1. Use only NetworkInterface::get_default_instance() for getting the interface.
  2. Register the network status handler, and implement reconnection logic.

Please see the previous section, Default network interface, on how to use the portable API for the network interface.

For network status changes, the API is specified in Network status section. Being portable means that your application only communicates after NSAPI_STATUS_GLOBAL_UP is received and tries to reconnect the network if NSAPI_STATUS_DISCONNECTED is received without calling NetworkInterface::disconnect().

Using multiple network interfaces

In Mbed OS, applications usually use one network interface at a time, and most APIs are designed this way. With few limitations, applications are able to operate more than one NetworkInterface. In Mbed OS, there are two built-in IP stacks and many external IP stacks provided by modules. Please refer to the Architecture:IP networking section for an explanation of how different stacks are integrated into Mbed OS.

When you use two network interfaces and both are operating on different IP stacks, the interfaces can work independently because there is no common data path, for example an application that uses an on-board Ethernet interface and any of the external Wi-Fi modules.

When you use two network interfaces and both use the same IP stacks, there are limitations.

We have modified the LwIP routing core to support multiple active interfaces, but when more than one interface is active in LwIP, only one is the default. All the outgoing traffic flows through it.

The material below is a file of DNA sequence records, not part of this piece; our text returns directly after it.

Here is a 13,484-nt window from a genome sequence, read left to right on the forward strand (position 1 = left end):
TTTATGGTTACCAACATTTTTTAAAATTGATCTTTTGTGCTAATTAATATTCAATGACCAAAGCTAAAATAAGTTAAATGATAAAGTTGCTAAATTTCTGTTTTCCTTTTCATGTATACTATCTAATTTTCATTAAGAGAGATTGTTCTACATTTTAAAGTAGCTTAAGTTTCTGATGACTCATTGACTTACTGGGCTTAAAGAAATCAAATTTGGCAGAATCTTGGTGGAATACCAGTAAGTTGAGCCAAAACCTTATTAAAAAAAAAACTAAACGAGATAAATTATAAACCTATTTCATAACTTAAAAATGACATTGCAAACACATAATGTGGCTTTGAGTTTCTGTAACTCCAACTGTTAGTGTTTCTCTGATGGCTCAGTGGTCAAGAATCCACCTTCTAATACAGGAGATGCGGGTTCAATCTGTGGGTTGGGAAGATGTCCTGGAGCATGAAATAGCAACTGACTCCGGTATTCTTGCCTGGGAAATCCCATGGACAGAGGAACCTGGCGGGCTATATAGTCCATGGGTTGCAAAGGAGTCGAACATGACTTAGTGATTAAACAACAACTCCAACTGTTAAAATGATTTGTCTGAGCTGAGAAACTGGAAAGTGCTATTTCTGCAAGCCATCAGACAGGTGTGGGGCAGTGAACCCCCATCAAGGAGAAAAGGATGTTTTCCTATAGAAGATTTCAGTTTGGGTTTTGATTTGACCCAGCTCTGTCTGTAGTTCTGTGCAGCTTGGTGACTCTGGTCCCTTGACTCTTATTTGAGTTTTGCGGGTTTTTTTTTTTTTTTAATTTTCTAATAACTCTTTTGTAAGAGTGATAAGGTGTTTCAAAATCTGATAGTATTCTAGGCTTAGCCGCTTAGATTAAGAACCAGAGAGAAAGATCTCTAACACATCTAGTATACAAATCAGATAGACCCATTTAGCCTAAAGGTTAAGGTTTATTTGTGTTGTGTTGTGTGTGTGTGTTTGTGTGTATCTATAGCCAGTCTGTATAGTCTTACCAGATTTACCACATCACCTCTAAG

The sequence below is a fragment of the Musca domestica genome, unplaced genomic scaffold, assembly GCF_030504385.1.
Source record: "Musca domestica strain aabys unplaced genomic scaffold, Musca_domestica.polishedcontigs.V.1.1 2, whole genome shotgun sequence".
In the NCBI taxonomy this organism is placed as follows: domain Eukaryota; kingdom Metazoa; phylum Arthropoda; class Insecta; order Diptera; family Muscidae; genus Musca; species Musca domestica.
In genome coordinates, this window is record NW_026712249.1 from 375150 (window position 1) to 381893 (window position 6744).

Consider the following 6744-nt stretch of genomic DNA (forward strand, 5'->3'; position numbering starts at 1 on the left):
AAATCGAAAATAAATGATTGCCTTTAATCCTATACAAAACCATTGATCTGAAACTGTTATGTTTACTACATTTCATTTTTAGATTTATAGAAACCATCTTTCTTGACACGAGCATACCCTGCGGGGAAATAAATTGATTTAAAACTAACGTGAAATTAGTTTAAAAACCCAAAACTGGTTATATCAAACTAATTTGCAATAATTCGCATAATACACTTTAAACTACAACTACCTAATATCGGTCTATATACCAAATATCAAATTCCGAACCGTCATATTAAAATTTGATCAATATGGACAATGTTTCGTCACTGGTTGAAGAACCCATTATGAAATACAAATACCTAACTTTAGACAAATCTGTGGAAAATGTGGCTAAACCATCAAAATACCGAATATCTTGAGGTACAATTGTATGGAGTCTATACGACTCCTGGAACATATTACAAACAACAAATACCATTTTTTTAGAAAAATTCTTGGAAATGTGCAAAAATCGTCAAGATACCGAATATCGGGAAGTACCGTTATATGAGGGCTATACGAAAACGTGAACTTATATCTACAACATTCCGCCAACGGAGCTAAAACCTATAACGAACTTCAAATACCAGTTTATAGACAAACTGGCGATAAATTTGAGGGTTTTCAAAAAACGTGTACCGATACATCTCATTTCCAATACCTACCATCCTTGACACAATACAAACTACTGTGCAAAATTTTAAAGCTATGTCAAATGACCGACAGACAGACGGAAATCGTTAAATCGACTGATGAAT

If you need to force the traffic to only one of the interfaces, you need to use Socket::setsockopt(NSAPI_SOCKET, NSAPI_BIND_TO_DEVICE, <interface name>, <interface name length>) to bind the socket into one interface. You can fetch the interface name from the NetworkInterface::get_interface_name() call.

Another, more common, case is where only one of the interface is active at a time. In this case, there is no need for Socket::setsockopt() if another interface is brought down because there is only one route option. This works with LwIP but is not verified with Nanostack because it is used only on specific use cases, such as mesh routing.

Asynchronous operation

NetworkInterface::connect() and NetworkInterface::disconnect() are blocking by default. When an application prefers asynchronous operation, it can set the interface into nonblocking mode by calling NetworkInterface::set_blocking(false). This has to be done for each interface separately.

When an interface operates in asynchronous mode, the return values of connect() and disconnect() have slightly different meanings. Calling connect() starts the asynchronous operation, which puts the device in the GLOBAL_UP state. Calling disconnect() puts the target in the DISCONNECTED state. Return code in asynchronous mode does not reflect the connection status. The most common return codes in asynchronous mode is NSAPI_ERROR_OK, which means that operation just started. Please refer to the Doxygen documentation of NetworkInterface::connect() and NetworkInterface::disconnect() for return values of these functions.

To check whether the interface is connected, the application needs to register the status callback for the interface. Please refer to the Network status API for information on how to do so.